Senators approve resolution honoring Las Vegas shooting victims
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Senators approved a resolution on Monday evening honoring the victims of a mass shooting in Las Vegas earlier this month. 

The Senate passed the resolution, from Sens. Dean HellerDean Arthur HellerDems look to use Moore against GOP Senate hearing shows Fed chair nominee acts the part Senate GOP votes to begin debate on tax bill MORE (R-Nev.) and Catherine Cortez Masto (D-Nev.), by unanimous consent before wrapping up for the day. 

The resolution condemns the "brutal and senseless" shooting, as well as recognizing those killed, injured or those "who attended the event, but were not physically injured, and are dealing with symptoms of post-traumatic stress or seeking grief counseling." 

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"[The Senate] recognizes the spirit and resilience of the Las Vegas and Nevada communities," according to the resolution.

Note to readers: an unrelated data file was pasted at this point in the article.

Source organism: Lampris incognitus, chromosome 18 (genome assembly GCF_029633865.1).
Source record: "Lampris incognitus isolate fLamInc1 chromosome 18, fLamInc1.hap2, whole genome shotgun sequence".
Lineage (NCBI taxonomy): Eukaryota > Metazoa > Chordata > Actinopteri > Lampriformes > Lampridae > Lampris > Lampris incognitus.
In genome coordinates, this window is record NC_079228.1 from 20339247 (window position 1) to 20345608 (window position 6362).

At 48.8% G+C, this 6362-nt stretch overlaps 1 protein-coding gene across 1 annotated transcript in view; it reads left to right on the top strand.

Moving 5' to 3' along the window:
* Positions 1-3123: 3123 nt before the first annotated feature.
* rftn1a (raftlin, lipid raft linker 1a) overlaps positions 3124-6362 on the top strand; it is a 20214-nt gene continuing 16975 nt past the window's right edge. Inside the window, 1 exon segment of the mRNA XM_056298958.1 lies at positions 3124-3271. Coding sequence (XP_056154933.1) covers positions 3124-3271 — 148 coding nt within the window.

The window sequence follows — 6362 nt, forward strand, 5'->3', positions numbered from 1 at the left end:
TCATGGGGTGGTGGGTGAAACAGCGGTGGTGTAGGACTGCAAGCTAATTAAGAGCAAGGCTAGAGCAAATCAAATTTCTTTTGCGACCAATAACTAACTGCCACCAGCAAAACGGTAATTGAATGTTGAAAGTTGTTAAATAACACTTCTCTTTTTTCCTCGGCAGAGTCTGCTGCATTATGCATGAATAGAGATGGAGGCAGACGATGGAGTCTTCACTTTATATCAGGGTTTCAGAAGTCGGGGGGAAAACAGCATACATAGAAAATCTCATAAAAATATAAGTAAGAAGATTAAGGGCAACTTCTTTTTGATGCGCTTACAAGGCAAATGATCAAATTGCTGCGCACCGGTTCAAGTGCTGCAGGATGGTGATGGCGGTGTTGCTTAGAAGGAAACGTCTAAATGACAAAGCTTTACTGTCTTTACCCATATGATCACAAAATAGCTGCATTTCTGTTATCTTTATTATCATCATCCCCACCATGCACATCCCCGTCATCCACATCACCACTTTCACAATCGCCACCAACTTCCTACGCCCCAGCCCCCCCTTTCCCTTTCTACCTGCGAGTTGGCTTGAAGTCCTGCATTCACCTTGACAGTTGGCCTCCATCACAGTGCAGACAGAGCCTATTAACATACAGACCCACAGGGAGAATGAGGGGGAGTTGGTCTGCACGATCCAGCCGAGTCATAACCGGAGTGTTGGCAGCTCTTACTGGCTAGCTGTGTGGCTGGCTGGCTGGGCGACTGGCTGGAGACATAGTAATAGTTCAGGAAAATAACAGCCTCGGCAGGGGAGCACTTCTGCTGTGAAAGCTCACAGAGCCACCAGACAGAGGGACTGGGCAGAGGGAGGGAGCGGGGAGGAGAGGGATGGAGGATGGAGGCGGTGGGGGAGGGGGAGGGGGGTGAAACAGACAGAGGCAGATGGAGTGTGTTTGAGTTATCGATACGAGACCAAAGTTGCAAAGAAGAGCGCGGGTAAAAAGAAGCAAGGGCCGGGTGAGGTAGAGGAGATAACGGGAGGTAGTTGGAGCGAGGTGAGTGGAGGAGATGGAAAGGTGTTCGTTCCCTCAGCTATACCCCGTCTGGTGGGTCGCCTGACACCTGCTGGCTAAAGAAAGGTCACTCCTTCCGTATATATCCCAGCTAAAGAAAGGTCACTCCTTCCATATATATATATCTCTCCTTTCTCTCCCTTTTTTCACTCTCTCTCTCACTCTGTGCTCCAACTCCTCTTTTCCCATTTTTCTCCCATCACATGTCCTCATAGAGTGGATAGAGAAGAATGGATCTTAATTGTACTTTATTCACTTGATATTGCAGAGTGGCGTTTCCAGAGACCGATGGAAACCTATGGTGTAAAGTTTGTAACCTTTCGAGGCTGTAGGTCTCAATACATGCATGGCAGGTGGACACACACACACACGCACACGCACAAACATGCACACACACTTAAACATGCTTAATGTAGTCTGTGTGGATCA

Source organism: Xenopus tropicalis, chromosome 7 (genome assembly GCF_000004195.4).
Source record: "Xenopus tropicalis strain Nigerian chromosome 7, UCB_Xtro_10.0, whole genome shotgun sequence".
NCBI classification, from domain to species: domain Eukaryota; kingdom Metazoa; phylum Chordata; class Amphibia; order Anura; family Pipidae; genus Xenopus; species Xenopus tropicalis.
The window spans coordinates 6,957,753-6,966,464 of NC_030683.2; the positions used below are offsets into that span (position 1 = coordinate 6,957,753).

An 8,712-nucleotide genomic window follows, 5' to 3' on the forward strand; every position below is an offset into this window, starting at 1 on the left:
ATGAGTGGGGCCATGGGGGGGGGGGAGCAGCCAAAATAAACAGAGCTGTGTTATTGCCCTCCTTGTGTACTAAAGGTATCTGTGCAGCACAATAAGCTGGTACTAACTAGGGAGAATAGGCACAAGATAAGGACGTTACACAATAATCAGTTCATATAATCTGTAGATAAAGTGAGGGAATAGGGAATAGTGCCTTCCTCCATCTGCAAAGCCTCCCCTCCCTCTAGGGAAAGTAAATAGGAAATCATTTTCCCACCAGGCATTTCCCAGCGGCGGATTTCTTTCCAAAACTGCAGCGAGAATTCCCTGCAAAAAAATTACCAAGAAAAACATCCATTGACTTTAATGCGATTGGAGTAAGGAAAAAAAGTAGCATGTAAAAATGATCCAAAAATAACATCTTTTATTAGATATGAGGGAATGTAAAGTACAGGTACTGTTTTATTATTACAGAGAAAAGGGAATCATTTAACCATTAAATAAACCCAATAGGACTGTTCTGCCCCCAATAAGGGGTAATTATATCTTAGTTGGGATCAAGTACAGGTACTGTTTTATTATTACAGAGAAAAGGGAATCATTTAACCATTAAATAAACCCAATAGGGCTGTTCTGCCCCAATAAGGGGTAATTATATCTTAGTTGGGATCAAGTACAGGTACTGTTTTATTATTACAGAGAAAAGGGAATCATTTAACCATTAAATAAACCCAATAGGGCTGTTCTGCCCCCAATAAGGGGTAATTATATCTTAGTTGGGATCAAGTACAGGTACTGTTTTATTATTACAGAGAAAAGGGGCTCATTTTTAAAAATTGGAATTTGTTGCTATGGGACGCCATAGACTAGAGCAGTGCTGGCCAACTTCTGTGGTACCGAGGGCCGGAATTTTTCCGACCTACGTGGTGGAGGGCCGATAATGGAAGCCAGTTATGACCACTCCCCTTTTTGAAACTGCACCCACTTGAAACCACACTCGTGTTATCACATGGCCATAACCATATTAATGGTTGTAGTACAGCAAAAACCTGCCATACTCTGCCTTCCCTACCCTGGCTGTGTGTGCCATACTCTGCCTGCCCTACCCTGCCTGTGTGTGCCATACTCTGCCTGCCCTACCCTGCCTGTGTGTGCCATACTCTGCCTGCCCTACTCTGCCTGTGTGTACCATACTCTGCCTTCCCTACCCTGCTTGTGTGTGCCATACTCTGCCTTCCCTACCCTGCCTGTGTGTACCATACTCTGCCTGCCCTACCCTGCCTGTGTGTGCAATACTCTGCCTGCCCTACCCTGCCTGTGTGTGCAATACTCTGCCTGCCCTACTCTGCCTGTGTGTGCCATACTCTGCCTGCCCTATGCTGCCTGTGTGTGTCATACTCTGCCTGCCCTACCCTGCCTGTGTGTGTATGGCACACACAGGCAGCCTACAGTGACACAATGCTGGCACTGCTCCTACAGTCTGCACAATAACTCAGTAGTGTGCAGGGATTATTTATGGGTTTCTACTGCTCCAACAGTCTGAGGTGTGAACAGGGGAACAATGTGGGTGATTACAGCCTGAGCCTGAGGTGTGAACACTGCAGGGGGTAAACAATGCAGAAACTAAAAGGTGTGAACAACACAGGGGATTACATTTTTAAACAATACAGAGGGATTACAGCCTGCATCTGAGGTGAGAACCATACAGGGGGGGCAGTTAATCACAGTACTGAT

Fifty-eight people were killed, and more than 500 injured, during a shooting on Oct. 1 at a country music festival in Las Vegas—marking the worst mass shooting in modern U.S. history. 

"I’m extremely grateful for all of the first-responders, law enforcement officers, medical staff, and heroes in the crowd who ran toward violence and chaos that night in order to help,” Heller said in a statement. 

Masto added: "I am grateful for the tremendous outpouring of financial, physical, and emotional support to our grieving community, and I take pride in the resilience and strength that Las Vegas has shown." 

The resolution, which also recognizes first responders and law enforcement officials, also notes that President Trump called the shooting "an act of pure evil and said that unity cannot be shattered by evil."

The Senate's resolution comes as lawmakers are grappling with how to respond to the shooting. 

Democrats want to pass tougher gun control and background check laws, including banning "bump stocks"—which can be used to simulate automatic gunfire with a semi-automatic weapon.

Several Republicans have asked the Trump administration to review a decision from the Bureau of Alcohol, Tobacco, Firearms and Explosive (ATF) which found that a bump stock "is a firearm part and is not regulated as a firearm under the Gun Control Act or the National Firearms Act.”

Authorities have said that guns used by the suspect, 64-year-old Stephen Paddock, had been modified with bump stocks.